Sidley’s insight

The confirmation of SFAT reinforces the fundamental principles of the SFC’s regulatory approach that the requirements of the Code serve as a benchmark for the conduct of intermediaries when dealing with investors. As a licensed person, the SFC’s expectation of an intermediary’s standard of conduct goes beyond mere contractual obligations. It is hoped that the arbitrator will fully play his part in facilitating and achieving the SFC’s statutory objective of providing protection to the investing public.

A private fund’s investment adviser should (i) critically evaluate the terms of its IAA to ensure that there is mutual understanding between itself and the delegated manager regarding its roles and responsibilities; and (ii) review its compliance program to ensure that its internal policies and procedures are sufficiently robust and are implemented and enforced by senior management personnel. Furthermore, funds investing in debt are expected to critically review the debt arrangements to ensure that they have reasonable safeguards in place to provide basic protection to the fund’s investors.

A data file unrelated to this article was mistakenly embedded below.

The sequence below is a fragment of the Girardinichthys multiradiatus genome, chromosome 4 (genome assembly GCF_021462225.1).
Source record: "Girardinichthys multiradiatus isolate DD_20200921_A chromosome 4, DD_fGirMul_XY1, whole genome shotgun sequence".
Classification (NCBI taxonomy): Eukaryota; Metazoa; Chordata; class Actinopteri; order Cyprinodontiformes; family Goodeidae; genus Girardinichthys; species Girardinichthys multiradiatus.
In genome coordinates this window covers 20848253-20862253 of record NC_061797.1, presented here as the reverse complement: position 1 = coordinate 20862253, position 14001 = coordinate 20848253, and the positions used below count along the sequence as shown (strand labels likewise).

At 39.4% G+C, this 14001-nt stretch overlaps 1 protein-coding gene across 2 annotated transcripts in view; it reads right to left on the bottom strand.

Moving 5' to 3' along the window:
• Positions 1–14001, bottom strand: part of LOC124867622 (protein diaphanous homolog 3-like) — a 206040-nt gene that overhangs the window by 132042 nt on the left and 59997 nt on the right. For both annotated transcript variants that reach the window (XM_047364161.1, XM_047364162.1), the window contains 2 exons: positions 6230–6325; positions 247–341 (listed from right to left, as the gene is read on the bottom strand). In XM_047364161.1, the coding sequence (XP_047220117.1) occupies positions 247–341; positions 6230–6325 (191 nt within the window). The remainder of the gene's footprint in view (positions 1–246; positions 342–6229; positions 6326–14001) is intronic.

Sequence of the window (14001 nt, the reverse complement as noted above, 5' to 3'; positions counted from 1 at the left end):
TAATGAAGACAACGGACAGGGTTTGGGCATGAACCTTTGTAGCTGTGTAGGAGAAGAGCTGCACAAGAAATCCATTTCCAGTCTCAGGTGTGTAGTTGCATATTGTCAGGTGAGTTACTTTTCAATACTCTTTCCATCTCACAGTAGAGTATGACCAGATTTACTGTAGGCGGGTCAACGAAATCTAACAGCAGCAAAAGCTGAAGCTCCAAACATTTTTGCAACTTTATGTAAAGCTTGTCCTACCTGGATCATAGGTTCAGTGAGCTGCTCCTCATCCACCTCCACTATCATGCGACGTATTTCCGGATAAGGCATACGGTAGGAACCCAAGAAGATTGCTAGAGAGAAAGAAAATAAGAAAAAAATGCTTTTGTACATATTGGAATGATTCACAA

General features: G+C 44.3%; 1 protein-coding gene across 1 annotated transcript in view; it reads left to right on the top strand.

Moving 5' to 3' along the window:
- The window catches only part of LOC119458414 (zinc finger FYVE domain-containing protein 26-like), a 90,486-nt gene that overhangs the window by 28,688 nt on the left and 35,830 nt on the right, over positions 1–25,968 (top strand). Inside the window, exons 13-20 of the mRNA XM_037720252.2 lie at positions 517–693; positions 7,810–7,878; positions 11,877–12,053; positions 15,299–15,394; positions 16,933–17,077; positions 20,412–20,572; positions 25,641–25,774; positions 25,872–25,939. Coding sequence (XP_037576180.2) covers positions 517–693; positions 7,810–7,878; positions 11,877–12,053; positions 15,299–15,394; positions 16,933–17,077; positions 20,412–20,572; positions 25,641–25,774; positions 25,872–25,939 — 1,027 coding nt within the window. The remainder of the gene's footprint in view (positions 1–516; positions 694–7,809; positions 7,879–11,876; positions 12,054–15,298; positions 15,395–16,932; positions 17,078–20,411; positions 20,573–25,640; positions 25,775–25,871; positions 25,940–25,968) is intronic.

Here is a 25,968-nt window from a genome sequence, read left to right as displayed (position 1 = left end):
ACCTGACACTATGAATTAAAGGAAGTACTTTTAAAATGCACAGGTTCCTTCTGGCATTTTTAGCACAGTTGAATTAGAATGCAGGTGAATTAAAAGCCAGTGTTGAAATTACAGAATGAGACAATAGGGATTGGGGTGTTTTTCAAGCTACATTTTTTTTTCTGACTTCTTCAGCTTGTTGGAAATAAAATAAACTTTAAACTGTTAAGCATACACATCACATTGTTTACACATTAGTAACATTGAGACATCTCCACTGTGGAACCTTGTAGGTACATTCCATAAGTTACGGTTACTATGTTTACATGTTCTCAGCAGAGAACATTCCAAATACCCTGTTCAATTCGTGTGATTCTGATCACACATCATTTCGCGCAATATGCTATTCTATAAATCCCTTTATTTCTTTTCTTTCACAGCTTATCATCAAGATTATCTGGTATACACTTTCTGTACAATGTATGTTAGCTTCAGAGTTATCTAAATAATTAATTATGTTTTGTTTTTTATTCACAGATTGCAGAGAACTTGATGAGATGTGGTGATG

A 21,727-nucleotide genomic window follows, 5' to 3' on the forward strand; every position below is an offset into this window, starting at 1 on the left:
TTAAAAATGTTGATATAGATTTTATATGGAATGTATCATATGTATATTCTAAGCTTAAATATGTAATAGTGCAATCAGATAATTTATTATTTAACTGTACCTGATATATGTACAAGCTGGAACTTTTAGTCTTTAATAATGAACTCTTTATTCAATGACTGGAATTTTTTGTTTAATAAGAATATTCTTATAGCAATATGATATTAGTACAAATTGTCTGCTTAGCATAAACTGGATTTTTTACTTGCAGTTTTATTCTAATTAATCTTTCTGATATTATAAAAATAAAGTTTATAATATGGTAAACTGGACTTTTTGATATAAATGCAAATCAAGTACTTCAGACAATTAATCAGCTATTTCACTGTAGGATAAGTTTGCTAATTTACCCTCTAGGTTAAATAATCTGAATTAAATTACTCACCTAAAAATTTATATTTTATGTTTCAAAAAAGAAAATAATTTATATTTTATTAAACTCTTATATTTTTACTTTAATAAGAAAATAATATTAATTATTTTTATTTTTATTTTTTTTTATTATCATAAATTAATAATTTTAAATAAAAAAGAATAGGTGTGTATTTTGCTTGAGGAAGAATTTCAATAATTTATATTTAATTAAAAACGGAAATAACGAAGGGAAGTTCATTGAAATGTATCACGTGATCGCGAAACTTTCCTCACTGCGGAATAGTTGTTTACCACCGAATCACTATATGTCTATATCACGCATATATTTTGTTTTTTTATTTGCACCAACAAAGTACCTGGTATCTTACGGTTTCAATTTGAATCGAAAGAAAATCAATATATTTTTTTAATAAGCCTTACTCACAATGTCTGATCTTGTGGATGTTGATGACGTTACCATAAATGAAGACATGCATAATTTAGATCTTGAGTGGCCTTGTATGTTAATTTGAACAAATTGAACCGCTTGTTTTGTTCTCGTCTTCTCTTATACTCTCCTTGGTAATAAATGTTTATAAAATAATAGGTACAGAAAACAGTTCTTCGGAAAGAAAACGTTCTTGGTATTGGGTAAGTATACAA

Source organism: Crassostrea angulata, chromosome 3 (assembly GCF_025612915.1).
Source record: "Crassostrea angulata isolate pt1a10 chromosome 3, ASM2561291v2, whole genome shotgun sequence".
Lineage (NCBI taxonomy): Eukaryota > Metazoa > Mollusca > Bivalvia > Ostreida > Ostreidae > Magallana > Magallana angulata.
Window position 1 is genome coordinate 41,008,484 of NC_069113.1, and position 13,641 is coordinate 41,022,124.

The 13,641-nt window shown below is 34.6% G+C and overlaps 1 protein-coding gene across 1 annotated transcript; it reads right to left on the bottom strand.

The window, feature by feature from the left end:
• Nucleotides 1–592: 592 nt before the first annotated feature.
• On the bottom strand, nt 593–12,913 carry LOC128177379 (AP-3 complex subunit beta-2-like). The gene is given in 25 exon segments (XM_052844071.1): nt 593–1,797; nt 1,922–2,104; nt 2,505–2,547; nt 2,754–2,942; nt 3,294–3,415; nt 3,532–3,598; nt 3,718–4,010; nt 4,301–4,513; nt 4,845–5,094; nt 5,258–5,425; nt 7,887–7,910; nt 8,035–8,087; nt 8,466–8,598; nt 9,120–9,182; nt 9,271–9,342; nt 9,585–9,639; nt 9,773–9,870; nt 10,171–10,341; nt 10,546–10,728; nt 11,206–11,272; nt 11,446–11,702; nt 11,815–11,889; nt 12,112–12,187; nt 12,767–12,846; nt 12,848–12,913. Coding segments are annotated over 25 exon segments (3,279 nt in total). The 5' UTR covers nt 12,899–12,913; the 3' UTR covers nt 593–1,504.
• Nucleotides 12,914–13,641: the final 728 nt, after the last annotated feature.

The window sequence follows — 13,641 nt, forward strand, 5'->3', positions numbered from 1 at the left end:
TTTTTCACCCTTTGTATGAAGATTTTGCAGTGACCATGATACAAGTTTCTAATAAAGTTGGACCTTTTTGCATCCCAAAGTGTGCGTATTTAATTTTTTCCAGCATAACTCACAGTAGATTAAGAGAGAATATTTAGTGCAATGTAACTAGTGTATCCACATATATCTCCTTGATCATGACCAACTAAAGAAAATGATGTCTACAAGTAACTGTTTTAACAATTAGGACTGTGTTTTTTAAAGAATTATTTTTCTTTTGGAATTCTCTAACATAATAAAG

Finally, SFAT, as the review body considering the SFC’s regulatory decision on appeal, has the power to make a range of orders under the Securities and Futures Ordinance, which can extend any suspension order against arbitration proposed by the SFC. In this appeal case, SFAT held that extension of the suspension order against the responsible officer of CCL by seven to nine months was warranted. SFAT imposing a longer suspension period warns the asset management community at large that the regulator will not shy away from using its enforcement powers to police undesirable behavior at senior management level. More severe penalties can be imposed to deter misconduct, and responsible officials will be held personally accountable for their regulatory violations. Similarly, it trickles down to representatives of fund managers responsible for providing investment advisory services.

Investment advisers are reminded to ensure that their responsible officers are fully trained and aware of their obligations and duties in overseeing the provision of investment advisory services. This includes their supervisory role in assessing the basis and execution terms of any proposed trades to ensure they are in the best interests of the Fund and investors. If there is any doubt in this regard, the case should be forwarded to the manager accordingly. It is also imperative to maintain proper records and documentation of such steps so that the investment adviser is well positioned to demonstrate its compliance to the regulator if required.

By admin

Leave a Reply

Your email address will not be published. Required fields are marked *